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Can J Diet Pract Res. 2006 Summer;67(2):96-9.

Beverage caffeine intakes in young children in Canada and the US.

Author information

  • 1Knight International, Chicago, IL, USA.

Abstract

PURPOSE:

Throughout childhood there is a shift from predominantly milk-based beverage consumption to other types of beverages, including those containing caffeine. Although a variety of health effects in children and adults have been attributed to caffeine, few data exist on caffeine intake in children aged one to five years.

METHODS:

Because beverages provide about 80% of total caffeine consumed in children of this age group, beverage consumption patterns and caffeine intakes were evaluated from two beverage marketing surveys: the 2001 Canadian Facts study and the 1999 United States Share of Intake Panel study.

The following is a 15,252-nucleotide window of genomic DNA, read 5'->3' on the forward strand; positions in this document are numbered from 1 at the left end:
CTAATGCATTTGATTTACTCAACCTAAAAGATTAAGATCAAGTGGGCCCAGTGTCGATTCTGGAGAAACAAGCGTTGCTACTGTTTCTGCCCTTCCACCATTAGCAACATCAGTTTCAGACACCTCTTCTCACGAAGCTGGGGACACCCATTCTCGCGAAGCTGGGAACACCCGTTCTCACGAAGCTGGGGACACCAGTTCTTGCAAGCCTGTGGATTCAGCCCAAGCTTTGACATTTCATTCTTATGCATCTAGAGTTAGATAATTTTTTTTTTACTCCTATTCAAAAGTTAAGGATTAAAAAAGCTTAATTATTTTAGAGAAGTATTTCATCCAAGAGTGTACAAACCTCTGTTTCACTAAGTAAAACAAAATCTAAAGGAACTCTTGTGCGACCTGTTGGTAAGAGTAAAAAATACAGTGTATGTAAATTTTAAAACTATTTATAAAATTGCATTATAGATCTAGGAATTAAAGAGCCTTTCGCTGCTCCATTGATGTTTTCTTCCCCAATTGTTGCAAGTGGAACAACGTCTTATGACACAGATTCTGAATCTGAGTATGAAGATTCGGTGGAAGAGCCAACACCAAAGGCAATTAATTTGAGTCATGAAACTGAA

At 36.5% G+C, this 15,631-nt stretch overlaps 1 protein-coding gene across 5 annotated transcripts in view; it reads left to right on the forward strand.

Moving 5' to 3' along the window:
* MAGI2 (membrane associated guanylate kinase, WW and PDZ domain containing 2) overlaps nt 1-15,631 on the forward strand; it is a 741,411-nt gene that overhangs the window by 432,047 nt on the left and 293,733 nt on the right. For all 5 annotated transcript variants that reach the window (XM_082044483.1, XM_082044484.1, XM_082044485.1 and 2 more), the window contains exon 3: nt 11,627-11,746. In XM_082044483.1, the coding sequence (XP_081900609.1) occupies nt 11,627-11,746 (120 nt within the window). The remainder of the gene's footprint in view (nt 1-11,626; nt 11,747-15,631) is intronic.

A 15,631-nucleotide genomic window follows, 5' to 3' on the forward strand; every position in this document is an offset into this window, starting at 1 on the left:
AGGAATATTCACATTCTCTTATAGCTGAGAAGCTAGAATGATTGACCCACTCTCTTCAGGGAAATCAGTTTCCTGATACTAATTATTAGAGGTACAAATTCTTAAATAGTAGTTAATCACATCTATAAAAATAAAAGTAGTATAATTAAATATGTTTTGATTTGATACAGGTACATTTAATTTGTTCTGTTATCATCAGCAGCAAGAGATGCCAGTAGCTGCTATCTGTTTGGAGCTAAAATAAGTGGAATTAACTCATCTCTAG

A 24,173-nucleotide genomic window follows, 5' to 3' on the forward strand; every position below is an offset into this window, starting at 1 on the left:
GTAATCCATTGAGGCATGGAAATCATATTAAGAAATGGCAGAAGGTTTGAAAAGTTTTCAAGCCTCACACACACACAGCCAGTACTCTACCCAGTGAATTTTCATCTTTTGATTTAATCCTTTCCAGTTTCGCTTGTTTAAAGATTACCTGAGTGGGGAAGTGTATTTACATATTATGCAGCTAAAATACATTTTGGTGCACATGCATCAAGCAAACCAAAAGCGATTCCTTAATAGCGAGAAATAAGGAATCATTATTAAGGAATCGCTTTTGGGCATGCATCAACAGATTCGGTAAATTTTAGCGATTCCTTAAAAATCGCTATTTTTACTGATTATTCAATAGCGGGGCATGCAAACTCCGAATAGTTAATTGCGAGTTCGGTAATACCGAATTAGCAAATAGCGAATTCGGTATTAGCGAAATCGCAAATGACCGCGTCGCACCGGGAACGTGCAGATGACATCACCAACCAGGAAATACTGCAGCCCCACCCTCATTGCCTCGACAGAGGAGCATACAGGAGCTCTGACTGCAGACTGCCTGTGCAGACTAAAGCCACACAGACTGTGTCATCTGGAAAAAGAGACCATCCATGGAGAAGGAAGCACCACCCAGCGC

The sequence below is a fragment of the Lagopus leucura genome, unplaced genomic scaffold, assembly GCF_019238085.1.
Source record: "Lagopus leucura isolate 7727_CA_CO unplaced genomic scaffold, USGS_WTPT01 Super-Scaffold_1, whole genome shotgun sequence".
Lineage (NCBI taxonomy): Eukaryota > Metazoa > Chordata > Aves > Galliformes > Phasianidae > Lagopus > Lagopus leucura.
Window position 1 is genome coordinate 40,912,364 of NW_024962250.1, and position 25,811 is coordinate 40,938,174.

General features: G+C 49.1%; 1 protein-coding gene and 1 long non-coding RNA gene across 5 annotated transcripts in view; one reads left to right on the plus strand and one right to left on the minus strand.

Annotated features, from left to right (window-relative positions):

RESULTS:

Considerably fewer Canadian children than American children consume caffeinated beverages (36% versus 56%); Canadian children consume approximately half the amount of caffeine (7 versus 14 mg/day in American children). Differences were largely because of higher intakes of carbonated soft drinks in the US.

CONCLUSIONS:

Caffeine intakes from caffeinated beverages remain well within safe levels for consumption by young children.

PMID:
16759437
[PubMed - indexed for MEDLINE]
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